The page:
1. #1021
    Quote Originally Posted by Holtzmann View Post
    Actually, the whole strength of WoW was its accessibility compared to the competition at the time. And considering just how much grinding it took to do some things back in Vanilla, that's saying something about the competition. Also, having to wait for upwards of an hour trying to gather a group to run 5-mans isn't quite my definition of "running casually", but maybe you just had your own dungeon group you could rely on.
    It showed that you can have both accessible content and "exclusive" content that are separate in the same game and be incredibly successful.

    I might not be the best person to ask this (although I unsubbed because of time constraints, I still like the game), but why are you here arguing about things that don't affect you anymore?
    Because the game was a big part of my life, I care about how it develops and I wish it will get fixed one day so I can enjoy it again. These forums are full of people that are not playing anymore, if you just want to talk with people that have active accounts you should go to the official forums.

  2. #1022
    Exclusive content is good. It motivates people with the fact that there is always something to do.
    Now, we re in a modr where everyone MUST see content. But you can't cater one content to 8m players, so we have now a fourth difficuly coming out?!?

    I'm all for exclusive content. I dont do pet battles because I abhore that childish polemon side of the game. Therefore its exclusive. And that's abaolutely fine

  3. #1023
    Quote Originally Posted by LeperHerring View Post
    That's just your opinion backed up by nothing. The reality is that the kind of gameplay I enjoy and advocate made WoW incredibly successful, the kind of gameplay you're advocating has caused nothing but continuously falling subscriber numbers.
    No, I think you're just not willing to reach a rational conclusion from the totality of the evidence, perhaps because that conclusion would be painful for you.
    "There is a pervasive myth that making content hard will induce players to rise to the occasion. We find the opposite. " -- Ghostcrawler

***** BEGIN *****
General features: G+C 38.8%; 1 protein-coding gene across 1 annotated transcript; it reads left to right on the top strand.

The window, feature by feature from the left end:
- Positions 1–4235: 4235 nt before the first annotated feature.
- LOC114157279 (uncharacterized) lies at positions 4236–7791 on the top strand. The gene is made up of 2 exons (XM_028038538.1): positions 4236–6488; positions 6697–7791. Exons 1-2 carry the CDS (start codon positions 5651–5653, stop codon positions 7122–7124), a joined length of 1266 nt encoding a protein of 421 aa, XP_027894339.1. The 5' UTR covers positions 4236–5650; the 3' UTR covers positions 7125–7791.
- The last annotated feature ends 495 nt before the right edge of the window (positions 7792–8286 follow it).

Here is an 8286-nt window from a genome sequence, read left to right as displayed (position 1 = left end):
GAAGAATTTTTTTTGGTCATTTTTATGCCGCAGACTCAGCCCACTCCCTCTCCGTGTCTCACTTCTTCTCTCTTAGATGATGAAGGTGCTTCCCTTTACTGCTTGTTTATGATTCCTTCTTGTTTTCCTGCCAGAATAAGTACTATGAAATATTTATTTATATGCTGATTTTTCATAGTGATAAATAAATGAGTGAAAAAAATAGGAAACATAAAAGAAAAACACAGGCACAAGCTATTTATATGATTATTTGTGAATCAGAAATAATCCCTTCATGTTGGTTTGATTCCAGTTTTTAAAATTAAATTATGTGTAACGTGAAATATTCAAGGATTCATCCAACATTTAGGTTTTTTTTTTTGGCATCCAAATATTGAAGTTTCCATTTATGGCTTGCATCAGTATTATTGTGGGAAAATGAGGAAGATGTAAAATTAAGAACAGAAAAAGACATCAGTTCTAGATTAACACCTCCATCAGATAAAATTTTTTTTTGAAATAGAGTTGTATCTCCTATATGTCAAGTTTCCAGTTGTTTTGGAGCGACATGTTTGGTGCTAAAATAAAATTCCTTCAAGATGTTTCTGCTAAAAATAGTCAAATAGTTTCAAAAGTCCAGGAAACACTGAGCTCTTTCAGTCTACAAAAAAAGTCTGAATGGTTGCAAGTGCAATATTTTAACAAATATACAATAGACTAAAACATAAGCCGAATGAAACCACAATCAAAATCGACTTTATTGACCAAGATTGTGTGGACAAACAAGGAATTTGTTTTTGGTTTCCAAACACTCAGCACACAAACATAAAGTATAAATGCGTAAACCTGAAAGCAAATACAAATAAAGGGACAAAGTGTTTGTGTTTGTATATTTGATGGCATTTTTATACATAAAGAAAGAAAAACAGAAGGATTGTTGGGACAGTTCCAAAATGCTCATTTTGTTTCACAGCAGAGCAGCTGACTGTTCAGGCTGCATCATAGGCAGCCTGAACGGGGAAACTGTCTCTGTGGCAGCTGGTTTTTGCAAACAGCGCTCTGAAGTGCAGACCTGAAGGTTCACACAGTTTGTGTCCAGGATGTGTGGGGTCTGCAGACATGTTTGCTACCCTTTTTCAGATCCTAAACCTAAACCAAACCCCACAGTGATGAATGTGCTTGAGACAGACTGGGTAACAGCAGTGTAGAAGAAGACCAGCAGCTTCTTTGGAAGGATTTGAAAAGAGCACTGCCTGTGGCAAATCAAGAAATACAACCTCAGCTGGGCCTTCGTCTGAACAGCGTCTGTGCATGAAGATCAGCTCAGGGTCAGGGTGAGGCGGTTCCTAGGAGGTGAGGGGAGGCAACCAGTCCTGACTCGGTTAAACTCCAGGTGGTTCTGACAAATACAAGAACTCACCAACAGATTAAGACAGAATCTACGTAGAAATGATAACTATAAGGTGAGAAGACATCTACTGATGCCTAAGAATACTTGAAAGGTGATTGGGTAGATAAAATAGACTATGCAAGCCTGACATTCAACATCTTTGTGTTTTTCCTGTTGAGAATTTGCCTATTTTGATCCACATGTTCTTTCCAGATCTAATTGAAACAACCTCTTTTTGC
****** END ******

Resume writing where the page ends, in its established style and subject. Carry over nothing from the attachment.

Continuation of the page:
"Almost every time I have gotten to know a critic personally, they keep up with the criticism but lose the venom." -- Ghostcrawler

  4. #1024
    Its a bad thing because the current generation of players feel entitled to every single thing in the game, regardless if they are paying a subscription or not. Its across ALL MMOs that you see this. People just *want* something that other people have, but they don't want to put the same amount of effort into getting it. Players feel like that if ONE person has it, then they should have it too.

    It makes no sense to me and really angers me since that is one of the main reasons that I feel is making MMOs go down the drain in terms of quality and longevity. Sure, the casual players (which make up the majority of the playerbase) can log in and have tons of things to do... but the hardcore players quickly lose interest due to the carrot on the stick not being much of a stick.

    When I started up WoW at launch, I was a young kid. I barely knew what I was doing but I loved it. I remember seeing those higher level than me and more geared than me and thinking to myself, "Wow... I want to get that!" I didn't immediately thing, "Wow... why don't I have that? This is unfair." The idea of working towards something and finally gaining it was gratifying. There is no sense of accomplishment when you get something that was practically handed to you and all you had to do was log on. Working on a full set of T2 and finally getting it was something to be proud of. Sitting around IF, players would naturally gravitate towards you in awe. Its just like in GW1 when people would understand how awesome you were if you were walking around in full Obsidian, or if you managed to become a Jedi in SWG.

    I guess long gone are the days of when effort was a part of the journey, not a hindrance. I know I didn't feel satisfied when I ran my alt through all of the LFRs and thinking to myself, "Really? This was it?" as I gemmed and enchanted gear that was practically given to me.

  5. #1025
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    Quote Originally Posted by Holtzmann View Post
    I was talking about established Heroic-level groups, which seem to be the ones complaining the most here. Unless a heroic raider went for an entire raid tear without an upgrade, LFR has nothing for them.
    A completely different story with flex-mode
    Plus, not all raiders are divded between 13/13H groups and groups still stuck on normal Horridon